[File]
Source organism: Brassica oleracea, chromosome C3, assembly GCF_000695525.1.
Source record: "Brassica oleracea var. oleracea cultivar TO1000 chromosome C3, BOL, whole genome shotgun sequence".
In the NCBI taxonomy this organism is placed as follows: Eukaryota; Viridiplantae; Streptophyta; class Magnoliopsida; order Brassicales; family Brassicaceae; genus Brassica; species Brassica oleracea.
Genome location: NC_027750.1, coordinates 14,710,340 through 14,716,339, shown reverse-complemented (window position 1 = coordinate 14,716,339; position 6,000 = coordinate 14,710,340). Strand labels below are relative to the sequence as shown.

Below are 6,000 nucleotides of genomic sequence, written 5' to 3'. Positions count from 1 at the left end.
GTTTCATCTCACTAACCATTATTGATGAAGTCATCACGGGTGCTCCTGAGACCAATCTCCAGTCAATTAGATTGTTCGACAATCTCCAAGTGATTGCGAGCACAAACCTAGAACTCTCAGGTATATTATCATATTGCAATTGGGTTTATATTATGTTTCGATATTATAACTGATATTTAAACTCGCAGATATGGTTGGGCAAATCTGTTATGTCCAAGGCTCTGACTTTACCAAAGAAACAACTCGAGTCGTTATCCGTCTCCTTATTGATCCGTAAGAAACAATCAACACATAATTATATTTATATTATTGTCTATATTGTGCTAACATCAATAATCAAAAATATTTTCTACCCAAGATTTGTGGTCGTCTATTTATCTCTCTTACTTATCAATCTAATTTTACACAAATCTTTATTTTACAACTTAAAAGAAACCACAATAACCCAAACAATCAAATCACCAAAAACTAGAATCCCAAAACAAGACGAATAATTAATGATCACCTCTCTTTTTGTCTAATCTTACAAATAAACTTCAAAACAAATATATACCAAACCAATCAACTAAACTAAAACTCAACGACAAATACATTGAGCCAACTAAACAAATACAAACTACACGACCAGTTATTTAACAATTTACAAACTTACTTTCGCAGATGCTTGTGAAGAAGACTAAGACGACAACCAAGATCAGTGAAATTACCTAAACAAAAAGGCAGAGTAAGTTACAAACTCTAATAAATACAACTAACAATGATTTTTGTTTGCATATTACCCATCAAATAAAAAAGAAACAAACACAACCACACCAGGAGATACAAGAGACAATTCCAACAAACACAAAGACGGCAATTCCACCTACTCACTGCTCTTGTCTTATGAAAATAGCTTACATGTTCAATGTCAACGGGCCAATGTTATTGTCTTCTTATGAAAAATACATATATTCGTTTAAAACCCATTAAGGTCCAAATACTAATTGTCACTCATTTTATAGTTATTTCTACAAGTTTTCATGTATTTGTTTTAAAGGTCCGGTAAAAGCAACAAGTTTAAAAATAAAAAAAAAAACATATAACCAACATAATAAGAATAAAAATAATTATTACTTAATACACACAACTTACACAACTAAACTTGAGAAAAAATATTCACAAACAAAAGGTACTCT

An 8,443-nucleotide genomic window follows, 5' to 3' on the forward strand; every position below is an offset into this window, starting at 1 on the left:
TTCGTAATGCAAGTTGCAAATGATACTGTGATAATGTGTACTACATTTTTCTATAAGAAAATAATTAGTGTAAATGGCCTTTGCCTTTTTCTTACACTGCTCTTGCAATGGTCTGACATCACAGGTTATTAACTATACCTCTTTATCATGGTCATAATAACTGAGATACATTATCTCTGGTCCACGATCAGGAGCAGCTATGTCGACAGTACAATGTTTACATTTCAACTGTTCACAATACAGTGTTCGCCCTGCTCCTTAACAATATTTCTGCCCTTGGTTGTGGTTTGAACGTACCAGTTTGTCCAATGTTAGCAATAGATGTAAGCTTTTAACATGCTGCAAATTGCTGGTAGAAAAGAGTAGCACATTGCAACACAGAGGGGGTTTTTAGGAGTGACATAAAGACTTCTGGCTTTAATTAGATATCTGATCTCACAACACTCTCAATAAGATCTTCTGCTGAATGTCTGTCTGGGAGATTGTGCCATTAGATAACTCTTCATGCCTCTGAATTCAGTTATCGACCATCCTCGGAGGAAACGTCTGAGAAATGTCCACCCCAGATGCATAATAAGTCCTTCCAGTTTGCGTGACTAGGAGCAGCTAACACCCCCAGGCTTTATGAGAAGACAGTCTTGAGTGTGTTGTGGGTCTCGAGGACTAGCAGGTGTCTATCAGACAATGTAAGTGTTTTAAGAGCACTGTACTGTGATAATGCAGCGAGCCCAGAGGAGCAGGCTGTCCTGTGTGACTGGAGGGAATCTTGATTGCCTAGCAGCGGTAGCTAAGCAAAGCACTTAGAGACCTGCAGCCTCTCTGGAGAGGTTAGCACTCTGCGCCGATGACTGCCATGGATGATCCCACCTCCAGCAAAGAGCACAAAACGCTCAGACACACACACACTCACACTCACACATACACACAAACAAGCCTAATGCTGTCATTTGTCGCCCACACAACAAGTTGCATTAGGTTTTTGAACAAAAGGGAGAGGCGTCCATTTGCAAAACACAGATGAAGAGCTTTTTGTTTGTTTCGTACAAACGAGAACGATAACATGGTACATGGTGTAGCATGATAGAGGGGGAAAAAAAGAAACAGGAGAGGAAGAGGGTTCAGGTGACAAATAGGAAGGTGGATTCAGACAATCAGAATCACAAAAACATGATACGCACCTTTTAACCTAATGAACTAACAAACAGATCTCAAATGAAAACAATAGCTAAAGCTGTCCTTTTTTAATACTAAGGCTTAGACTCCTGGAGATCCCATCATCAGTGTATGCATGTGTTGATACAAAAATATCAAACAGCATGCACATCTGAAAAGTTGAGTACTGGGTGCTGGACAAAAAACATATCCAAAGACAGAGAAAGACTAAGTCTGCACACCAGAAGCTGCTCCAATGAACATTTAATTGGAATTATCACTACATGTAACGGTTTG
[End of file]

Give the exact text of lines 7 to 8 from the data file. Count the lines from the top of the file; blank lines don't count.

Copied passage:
An 8,443-nucleotide genomic window follows, 5' to 3' on the forward strand; every position below is an offset into this window, starting at 1 on the left:
TTCGTAATGCAAGTTGCAAATGATACTGTGATAATGTGTACTACATTTTTCTATAAGAAAATAATTAGTGTAAATGGCCTTTGCCTTTTTCTTACACTGCTCTTGCAATGGTCTGACATCACAGGTTATTAACTATACCTCTTTATCATGGTCATAATAACTGAGATACATTATCTCTGGTCCACGATCAGGAGCAGCTATGTCGACAGTACAATGTTTACATTTCAACTGTTCACAATACAGTGTTCGCCCTGCTCCTTAACAATATTTCTGCCCTTGGTTGTGGTTTGAACGTACCAGTTTGTCCAATGTTAGCAATAGATGTAAGCTTTTAACATGCTGCAAATTGCTGGTAGAAAAGAGTAGCACATTGCAACACAGAGGGGGTTTTTAGGAGTGACATAAAGACTTCTGGCTTTAATTAGATATCTGATCTCACAACACTCTCAATAAGATCTTCTGCTGAATGTCTGTCTGGGAGATTGTGCCATTAGATAACTCTTCATGCCTCTGAATTCAGTTATCGACCATCCTCGGAGGAAACGTCTGAGAAATGTCCACCCCAGATGCATAATAAGTCCTTCCAGTTTGCGTGACTAGGAGCAGCTAACACCCCCAGGCTTTATGAGAAGACAGTCTTGAGTGTGTTGTGGGTCTCGAGGACTAGCAGGTGTCTATCAGACAATGTAAGTGTTTTAAGAGCACTGTACTGTGATAATGCAGCGAGCCCAGAGGAGCAGGCTGTCCTGTGTGACTGGAGGGAATCTTGATTGCCTAGCAGCGGTAGCTAAGCAAAGCACTTAGAGACCTGCAGCCTCTCTGGAGAGGTTAGCACTCTGCGCCGATGACTGCCATGGATGATCCCACCTCCAGCAAAGAGCACAAAACGCTCAGACACACACACACTCACACTCACACATACACACAAACAAGCCTAATGCTGTCATTTGTCGCCCACACAACAAGTTGCATTAGGTTTTTGAACAAAAGGGAGAGGCGTCCATTTGCAAAACACAGATGAAGAGCTTTTTGTTTGTTTCGTACAAACGAGAACGATAACATGGTACATGGTGTAGCATGATAGAGGGGGAAAAAAAGAAACAGGAGAGGAAGAGGGTTCAGGTGACAAATAGGAAGGTGGATTCAGACAATCAGAATCACAAAAACATGATACGCACCTTTTAACCTAATGAACTAACAAACAGATCTCAAATGAAAACAATAGCTAAAGCTGTCCTTTTTTAATACTAAGGCTTAGACTCCTGGAGATCCCATCATCAGTGTATGCATGTGTTGATACAAAAATATCAAACAGCATGCACATCTGAAAAGTTGAGTACTGGGTGCTGGACAAAAAACATATCCAAAGACAGAGAAAGACTAAGTCTGCACACCAGAAGCTGCTCCAATGAACATTTAATTGGAATTATCACTACATGTAACGGTTTG